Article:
StarTTY: Turn Your Vintage Computer Into an Information Appliance

January 18th, 2007 by Benj Edwards

StarTTY ServiceInstead of simply letting their classic machines collect dust on a shelf as display pieces, vintage computing enthusiasts regularly struggle to find modern uses for their equipment that also double as good excuses to keep them “around” and active. I know this because I’ve been looking for novel ways to use my obsolete computers since I started collecting them. Thankfully, a new Internet service just popped up that will give us all a reason to pull that old terminal out of the closet again. It’s called StarTTY.

StarTTY, created by Dorian Garson, is an information “push” service designed for old serial terminals and computers than can run terminal emulators. It turns your old computer or terminal into an “information kiosk” by displaying live, up-to-the-minute weather, news, date/time, and other features directly on your terminal’s screen. It accomplishes this feat through the ancient-but-perennially-useful protocol known as telnet, which is commonly used for remote server administration, MUDs, and Internet BBSes these days.

StarTTY Screenshot 1 StarTTY Screenshot 2

Getting Started With StarTTY

Below, I’ve assembled a step-by-step guide to using the StarTTY service. As long as you have the right hardware, it’s pretty easy to do.

  1. Sign Up – To use StarTTY, you first have to sign up for a free account on the StarTTY website, which is a simple and painless process.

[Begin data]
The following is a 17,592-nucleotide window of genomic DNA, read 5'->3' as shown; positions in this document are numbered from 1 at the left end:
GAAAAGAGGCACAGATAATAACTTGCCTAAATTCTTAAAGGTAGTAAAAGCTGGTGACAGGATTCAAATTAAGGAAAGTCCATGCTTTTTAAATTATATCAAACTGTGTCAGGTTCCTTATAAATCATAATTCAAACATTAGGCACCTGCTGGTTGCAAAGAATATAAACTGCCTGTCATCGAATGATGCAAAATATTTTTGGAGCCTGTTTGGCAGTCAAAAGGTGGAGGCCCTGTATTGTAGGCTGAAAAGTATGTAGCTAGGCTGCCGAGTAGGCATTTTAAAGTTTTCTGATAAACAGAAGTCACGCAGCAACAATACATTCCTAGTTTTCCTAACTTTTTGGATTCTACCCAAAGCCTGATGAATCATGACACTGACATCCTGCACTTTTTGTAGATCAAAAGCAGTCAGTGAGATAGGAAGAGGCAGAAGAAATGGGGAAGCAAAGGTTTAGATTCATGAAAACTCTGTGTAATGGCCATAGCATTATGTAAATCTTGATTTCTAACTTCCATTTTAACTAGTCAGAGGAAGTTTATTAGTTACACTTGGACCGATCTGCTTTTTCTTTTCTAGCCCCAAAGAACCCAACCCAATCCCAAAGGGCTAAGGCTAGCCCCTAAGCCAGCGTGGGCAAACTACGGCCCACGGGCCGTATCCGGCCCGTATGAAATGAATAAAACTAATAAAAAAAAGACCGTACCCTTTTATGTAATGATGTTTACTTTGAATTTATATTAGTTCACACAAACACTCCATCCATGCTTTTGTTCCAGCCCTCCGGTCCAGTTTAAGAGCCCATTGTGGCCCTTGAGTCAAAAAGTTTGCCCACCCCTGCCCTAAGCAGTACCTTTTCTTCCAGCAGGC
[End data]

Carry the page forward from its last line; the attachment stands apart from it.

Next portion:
2. StarTTY ServiceConfigure Display Size – StarTTY divides your terminal or computer’s display into a different number of sections depending on the “screen display size” you select on the StarTTY configuration page. The content displayed in each section is also set on this page, which we’ll get to next.

    There are three display options that you can select on the configuration page. The the default setting is for an 80×24 display (80 characters wide by 24 columns high, which is supported by all modern computers and most stand-alone terminals). The 80×24 setting displays four sections of content. The other two screen sizes are 40×24 (for 40-column displays like the Apple II, Atari 800, Commodore 64), which divides the screen in half and displays two sections at a time, and 40×7 (ideal for the TRS-80 Model 100 computer), which shows only one area of content at a time.